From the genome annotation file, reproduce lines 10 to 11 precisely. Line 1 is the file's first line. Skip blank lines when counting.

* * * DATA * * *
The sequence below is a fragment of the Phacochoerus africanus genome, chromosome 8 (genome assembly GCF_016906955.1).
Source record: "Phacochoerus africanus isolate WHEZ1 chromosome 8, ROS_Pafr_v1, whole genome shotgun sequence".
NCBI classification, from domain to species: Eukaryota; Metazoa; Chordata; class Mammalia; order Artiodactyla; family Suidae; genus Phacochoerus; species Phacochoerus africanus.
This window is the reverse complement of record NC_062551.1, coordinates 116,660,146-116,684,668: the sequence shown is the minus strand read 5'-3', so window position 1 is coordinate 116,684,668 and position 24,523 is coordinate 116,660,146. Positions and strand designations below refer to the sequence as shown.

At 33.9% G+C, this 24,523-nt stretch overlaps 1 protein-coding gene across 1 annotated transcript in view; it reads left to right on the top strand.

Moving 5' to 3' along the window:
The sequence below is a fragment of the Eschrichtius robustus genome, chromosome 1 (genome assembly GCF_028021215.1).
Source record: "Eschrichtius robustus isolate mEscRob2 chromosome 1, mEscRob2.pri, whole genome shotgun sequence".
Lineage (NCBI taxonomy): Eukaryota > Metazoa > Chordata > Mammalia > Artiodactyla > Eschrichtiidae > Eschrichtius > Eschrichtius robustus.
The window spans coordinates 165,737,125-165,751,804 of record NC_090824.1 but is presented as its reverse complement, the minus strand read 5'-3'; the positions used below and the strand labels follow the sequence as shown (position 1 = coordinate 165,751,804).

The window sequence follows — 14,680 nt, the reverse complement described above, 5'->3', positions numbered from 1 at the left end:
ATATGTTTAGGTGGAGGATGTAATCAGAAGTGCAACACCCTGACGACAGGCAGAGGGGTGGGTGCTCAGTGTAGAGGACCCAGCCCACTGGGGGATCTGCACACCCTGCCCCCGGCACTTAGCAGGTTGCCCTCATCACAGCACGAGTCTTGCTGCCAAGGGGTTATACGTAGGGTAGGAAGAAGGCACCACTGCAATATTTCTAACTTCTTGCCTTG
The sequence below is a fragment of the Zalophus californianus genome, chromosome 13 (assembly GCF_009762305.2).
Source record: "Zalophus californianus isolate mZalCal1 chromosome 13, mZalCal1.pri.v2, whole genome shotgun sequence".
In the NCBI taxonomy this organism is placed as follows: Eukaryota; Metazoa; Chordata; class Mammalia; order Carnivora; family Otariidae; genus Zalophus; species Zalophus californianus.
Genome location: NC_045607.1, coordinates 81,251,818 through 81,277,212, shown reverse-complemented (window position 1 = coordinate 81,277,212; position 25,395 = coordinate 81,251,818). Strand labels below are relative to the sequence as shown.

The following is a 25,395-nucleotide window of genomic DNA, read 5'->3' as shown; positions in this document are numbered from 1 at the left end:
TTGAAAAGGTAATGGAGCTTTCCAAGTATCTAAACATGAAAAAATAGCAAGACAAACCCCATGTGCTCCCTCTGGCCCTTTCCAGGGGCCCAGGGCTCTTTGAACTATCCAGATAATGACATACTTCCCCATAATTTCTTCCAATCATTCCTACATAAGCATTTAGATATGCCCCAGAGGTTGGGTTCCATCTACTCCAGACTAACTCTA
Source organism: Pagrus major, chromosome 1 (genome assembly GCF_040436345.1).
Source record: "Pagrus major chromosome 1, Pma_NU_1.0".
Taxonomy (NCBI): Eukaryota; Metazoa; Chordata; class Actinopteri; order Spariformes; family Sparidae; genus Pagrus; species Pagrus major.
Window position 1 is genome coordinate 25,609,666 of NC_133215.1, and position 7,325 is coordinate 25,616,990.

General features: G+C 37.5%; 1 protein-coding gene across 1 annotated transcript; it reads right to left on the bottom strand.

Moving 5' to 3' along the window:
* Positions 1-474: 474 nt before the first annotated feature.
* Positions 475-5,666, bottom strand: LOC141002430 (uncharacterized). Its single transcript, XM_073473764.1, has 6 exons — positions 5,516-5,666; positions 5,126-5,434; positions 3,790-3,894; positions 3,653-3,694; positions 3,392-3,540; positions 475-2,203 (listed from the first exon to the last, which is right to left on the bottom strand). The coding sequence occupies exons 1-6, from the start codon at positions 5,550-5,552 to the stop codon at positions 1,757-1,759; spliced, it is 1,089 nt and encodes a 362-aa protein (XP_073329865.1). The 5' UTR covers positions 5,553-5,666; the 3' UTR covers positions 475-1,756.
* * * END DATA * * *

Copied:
The window spans coordinates 165,737,125-165,751,804 of record NC_090824.1 but is presented as its reverse complement, the minus strand read 5'-3'; the positions used below and the strand labels follow the sequence as shown (position 1 = coordinate 165,751,804).

The window sequence follows — 14,680 nt, the reverse complement described above, 5'->3', positions numbered from 1 at the left end: